Rushdoony Confused

As I have continued to peruse R. J. Rushdoony’s The Foundations of Social Order: Studies in the Creeds and Councils of the Early Church, I find that I have less and less in common with some of his theological ideas.

As I suggested I would do, I read the chapter on Iconodulism. He starts off my rejecting monasticism. What the Fathers saw as asceticism, Rushdoony sees as neoplatonism. Then he says is veers from monism to semi-Manachaeanism. Even though monasticism far pre-dates the Council of Chalcedon, he sees it as opposed to Chalcedonian theology. He is stuck on the false premise that monastics see in themselves the potential to partake of the essence of God rather than in His energies.

He admits that the iconoclastic emperors were Monophysite heretics and those who restored the icons were orthodox. But since the emperors and the state could be venerated by the use of pictures and symbols (just as it is today), he says the iconodules implicitly confused the two natures of Christ. Then he flip-flops and acknowledges the validity of the concilliar decree,

If the Incarnation is real, it can be portrayed; an unreal incarnation, one that is “merely phantastic,” cannot be depicted. Put in modern terms a true and real Christ can be photographed; a mythical one cannot. The second point is equally valid. Honor paid to the portrait is honor paid to the one portrayed.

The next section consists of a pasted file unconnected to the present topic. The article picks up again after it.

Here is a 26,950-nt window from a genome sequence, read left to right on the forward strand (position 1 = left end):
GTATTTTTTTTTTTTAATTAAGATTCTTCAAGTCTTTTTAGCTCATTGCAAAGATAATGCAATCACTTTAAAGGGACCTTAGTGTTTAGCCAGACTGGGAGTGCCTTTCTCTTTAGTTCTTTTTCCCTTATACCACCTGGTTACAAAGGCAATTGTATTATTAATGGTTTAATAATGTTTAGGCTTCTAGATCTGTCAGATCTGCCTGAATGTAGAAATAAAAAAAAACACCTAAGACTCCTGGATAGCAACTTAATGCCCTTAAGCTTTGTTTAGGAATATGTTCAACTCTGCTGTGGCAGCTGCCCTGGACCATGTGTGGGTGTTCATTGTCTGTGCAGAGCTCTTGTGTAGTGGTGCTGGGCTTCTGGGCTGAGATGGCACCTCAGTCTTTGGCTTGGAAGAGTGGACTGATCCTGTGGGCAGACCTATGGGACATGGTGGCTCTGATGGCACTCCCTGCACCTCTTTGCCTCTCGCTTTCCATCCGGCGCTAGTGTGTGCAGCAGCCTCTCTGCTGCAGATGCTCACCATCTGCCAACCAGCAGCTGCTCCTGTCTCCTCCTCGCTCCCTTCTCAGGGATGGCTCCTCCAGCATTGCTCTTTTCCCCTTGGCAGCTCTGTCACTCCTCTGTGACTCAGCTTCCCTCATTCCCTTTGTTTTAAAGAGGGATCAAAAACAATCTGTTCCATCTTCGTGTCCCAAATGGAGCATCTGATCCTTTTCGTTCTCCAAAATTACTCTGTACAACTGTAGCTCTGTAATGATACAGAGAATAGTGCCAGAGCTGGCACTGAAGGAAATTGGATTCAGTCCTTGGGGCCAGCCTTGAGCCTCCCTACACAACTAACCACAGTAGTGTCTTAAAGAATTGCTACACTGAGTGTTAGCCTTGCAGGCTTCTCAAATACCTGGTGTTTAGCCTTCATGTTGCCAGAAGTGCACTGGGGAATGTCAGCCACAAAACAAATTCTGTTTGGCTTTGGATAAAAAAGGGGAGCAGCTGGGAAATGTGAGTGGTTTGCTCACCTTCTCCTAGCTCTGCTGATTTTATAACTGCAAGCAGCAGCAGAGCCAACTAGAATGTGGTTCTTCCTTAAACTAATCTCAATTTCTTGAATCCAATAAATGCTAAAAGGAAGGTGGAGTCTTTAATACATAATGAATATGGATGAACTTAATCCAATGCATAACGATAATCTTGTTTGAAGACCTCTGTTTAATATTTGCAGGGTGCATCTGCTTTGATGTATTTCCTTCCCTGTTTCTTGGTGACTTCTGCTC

Surely that wouldn’t sit well will some of his Truly Reformed brethren who see the Jesus film (and I would assume The Passion of the Christ) as a violation of the Second Commandment.

I can’t help but get the impression, especially as I have now read this chapter several times, that he knows where he wants to go with his point, so he stretches and bends things to get him there. He has a presupposition against iconodulism and he is looking to find the justification for his views. Thus he finishes the chapter by going back and attacking asceticism and particularly the hesychasm of St Gregory Palamas, who he never mentions by name, but rather refers approvingly to the opposition of Barlaam of Calabria.

This is despite the fact the iconoclast controversy pre-dates the hesychasm controversy by 550 years.

Rushdoony can never say anything more against the veneration of icons than that somehow it is tainted by association.


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